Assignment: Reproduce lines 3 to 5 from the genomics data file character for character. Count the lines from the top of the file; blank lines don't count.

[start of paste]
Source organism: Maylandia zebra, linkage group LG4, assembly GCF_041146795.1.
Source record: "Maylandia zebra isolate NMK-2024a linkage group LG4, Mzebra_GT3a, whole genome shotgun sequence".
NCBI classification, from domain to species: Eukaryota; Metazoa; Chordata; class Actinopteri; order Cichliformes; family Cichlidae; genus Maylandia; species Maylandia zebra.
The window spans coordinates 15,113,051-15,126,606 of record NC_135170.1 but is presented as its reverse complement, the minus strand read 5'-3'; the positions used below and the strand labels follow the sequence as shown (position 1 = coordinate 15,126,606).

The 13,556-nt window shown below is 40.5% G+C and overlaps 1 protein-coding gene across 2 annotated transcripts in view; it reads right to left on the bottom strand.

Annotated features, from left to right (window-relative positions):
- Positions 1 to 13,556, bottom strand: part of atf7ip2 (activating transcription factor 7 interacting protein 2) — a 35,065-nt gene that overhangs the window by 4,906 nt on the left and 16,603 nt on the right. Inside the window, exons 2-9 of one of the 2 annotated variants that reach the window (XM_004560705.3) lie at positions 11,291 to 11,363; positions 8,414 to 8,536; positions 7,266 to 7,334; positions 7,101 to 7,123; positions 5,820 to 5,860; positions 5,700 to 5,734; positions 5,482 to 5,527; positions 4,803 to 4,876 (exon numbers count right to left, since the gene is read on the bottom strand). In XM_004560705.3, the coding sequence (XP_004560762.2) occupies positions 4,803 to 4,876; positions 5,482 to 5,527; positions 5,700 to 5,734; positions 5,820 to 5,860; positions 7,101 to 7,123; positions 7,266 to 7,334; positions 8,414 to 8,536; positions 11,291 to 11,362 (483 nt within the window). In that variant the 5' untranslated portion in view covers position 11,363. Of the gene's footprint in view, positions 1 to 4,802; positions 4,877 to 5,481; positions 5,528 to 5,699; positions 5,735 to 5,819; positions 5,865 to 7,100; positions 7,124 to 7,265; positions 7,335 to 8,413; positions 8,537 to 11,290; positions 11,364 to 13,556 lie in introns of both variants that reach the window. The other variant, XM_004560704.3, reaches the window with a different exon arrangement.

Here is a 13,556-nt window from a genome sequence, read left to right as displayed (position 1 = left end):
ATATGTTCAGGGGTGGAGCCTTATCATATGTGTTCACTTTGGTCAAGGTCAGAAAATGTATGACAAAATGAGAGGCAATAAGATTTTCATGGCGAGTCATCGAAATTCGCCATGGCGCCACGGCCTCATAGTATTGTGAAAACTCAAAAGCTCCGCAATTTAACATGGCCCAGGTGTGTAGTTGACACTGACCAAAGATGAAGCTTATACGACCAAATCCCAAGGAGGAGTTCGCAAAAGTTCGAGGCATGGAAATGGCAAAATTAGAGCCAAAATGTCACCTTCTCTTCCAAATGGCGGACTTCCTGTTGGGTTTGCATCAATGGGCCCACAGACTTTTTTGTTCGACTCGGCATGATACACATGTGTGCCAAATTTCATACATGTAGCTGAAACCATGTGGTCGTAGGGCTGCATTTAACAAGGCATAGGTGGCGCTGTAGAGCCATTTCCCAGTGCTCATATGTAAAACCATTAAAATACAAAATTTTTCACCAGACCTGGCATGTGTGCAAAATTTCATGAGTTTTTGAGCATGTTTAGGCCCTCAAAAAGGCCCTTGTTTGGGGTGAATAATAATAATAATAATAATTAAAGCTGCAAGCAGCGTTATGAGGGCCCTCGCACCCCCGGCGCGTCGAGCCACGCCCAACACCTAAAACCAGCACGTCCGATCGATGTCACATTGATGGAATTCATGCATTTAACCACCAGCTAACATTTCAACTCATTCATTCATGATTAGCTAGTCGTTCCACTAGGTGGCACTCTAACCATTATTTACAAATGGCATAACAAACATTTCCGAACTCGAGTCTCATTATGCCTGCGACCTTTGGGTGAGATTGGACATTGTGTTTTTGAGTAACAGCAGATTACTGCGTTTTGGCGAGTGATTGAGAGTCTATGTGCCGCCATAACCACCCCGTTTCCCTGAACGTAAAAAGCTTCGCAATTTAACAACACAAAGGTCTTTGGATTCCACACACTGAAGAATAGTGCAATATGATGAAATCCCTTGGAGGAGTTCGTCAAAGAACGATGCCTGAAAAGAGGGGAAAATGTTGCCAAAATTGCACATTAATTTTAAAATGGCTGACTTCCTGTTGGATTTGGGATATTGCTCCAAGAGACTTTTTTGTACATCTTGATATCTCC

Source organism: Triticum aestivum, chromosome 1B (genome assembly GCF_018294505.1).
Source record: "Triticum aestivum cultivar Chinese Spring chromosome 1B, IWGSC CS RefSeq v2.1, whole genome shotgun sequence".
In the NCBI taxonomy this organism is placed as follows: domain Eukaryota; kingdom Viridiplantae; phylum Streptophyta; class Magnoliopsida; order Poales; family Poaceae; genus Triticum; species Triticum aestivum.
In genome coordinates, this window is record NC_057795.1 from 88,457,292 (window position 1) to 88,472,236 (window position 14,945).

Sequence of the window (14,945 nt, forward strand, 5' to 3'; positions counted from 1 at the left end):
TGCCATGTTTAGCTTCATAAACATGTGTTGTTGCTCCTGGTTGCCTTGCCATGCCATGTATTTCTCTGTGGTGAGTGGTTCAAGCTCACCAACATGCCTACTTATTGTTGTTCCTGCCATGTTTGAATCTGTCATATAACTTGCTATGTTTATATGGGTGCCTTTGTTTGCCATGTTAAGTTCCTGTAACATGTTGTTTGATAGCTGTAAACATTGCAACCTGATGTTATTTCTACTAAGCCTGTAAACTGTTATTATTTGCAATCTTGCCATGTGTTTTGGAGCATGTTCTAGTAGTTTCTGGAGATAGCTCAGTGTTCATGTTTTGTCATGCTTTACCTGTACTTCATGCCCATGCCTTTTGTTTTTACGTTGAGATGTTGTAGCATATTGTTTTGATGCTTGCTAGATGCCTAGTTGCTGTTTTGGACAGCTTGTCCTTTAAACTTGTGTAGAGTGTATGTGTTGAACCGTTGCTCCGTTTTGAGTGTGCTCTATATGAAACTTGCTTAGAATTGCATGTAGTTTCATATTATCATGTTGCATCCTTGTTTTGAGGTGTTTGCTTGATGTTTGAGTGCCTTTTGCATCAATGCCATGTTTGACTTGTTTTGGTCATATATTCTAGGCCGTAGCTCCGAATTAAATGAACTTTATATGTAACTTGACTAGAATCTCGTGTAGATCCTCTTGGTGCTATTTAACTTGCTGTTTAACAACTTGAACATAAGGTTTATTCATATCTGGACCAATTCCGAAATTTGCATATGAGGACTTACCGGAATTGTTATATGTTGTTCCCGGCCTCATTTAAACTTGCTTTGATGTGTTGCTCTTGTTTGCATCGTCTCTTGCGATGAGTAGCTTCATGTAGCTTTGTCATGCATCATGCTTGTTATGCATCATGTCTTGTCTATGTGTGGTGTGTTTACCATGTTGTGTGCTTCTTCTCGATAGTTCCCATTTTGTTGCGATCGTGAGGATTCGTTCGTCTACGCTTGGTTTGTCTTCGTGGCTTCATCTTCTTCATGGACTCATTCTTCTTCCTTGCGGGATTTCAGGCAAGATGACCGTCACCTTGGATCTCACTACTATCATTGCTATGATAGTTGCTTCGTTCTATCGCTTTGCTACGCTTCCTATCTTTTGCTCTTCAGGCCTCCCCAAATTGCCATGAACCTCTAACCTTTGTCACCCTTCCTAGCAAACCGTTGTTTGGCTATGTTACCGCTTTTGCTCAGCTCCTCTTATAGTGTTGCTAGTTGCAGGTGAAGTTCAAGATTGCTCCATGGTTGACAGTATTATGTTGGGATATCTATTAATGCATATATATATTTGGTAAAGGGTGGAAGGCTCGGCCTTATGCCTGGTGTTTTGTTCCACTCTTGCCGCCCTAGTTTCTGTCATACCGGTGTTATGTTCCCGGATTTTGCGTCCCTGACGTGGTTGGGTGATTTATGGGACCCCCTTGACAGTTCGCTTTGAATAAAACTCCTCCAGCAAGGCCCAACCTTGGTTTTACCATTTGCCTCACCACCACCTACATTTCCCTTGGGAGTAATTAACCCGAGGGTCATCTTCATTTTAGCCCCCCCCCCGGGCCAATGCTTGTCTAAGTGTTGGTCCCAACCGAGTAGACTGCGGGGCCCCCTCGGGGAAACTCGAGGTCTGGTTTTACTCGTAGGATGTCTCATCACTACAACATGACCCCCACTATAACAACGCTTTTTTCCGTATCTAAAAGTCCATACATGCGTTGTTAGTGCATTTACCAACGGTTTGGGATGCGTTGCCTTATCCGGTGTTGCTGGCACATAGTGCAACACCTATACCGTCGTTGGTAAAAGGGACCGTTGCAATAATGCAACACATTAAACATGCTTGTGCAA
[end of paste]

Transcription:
NCBI classification, from domain to species: Eukaryota; Metazoa; Chordata; class Actinopteri; order Cichliformes; family Cichlidae; genus Maylandia; species Maylandia zebra.
The window spans coordinates 15,113,051-15,126,606 of record NC_135170.1 but is presented as its reverse complement, the minus strand read 5'-3'; the positions used below and the strand labels follow the sequence as shown (position 1 = coordinate 15,126,606).

The 13,556-nt window shown below is 40.5% G+C and overlaps 1 protein-coding gene across 2 annotated transcripts in view; it reads right to left on the bottom strand.